Learn more about a nursing career at Sutter

Asian woman with glasses and dark hair pulled into a bun smiles for the camera with pink balloons in the background

Jennifer Lieu

Nurse Seizes Opportunity to Better Educate Patients

Cancer care can be very complex. Jennifer Lieu, a registered nurse caring for patients with cancer in San Francisco as part of Sutter Pacific Medical Foundation, understands that well. She recognizes her role requires clinical know-how and kindness to help patients and families from the time of diagnosis and through survivorship.

As cancer care also continues to advance, Lieu felt it was important for patients to have the most updated information. She saw a unique opportunity to refresh existing chemotherapy educational materials to highlight how patients can better care for themselves holistically while receiving chemotherapy treatment. Thanks to her innovative efforts, the clinic now offers more meaningful teaching materials in support of their patients’ needs.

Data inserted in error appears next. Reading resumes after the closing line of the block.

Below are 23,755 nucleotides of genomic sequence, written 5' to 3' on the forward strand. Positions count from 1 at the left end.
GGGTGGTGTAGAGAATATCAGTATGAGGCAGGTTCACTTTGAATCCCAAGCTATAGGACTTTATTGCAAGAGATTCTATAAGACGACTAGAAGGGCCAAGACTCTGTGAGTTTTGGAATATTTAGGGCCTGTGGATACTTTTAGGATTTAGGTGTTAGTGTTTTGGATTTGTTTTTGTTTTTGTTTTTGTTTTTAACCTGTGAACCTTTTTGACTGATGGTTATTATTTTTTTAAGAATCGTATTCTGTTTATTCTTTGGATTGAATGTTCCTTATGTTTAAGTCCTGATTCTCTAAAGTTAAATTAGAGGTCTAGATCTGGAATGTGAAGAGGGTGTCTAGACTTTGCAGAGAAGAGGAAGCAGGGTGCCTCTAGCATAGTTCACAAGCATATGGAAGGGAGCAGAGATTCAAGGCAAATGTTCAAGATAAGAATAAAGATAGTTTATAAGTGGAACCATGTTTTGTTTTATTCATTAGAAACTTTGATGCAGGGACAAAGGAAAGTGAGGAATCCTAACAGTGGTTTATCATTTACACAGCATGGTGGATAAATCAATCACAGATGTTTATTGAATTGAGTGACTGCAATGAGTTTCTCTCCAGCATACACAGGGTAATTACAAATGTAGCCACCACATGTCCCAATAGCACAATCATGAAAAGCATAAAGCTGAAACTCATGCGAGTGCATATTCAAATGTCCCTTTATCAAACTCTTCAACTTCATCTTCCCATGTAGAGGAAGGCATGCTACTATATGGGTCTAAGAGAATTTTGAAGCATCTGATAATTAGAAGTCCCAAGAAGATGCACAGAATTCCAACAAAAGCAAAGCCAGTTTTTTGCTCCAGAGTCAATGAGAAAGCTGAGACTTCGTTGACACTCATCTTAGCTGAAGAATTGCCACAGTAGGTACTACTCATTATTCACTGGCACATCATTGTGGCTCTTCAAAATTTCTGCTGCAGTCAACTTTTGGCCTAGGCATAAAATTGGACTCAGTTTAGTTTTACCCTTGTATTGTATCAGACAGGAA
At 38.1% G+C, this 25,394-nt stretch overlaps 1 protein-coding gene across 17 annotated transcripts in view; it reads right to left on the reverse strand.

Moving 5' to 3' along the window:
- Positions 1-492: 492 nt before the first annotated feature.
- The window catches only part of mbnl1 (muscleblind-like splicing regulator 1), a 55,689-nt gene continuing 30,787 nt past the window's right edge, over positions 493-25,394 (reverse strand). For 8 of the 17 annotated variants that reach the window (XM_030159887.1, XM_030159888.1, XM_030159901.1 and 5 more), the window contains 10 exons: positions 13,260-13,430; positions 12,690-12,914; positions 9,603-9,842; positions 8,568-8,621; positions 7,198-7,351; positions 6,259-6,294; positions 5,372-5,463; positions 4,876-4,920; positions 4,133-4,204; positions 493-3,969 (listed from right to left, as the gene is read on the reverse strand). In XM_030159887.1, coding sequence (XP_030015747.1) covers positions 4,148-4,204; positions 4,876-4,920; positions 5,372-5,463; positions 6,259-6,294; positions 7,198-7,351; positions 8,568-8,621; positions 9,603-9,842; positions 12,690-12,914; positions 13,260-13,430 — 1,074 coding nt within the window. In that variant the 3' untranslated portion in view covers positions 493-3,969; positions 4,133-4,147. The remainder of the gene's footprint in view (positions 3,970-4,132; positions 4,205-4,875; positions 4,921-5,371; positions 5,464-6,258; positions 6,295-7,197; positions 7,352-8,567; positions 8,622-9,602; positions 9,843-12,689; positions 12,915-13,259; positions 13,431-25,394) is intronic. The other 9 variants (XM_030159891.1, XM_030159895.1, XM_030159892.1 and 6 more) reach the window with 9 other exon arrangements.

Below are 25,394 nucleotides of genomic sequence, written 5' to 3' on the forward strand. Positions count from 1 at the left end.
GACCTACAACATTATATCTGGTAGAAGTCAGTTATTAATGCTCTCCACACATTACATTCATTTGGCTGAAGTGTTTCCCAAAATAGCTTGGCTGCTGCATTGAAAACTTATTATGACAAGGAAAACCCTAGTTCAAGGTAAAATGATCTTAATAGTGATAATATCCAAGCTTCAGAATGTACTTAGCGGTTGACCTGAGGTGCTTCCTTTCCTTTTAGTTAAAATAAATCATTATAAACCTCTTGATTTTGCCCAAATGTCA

The education doesn’t stop there for Lieu either. Her colleagues say she provides support and mentorship to new nurses even as she was very busy completing her doctor of nurse practitioner program.

Caucasian woman with blonde hair and navy blue shirt smiles for the camera

Debbie Sweet

Nurse Seen as ‘Force of Good’

Nursing’s simplest definition is helping people get better. Debbie Sweet, a registered nurse inside the intensive care unit at Sutter Roseville Medical Center, takes it further. Not only is she helping support patients healing, but she’s also sharing her knowledge with colleagues to ensure patients get the best care available.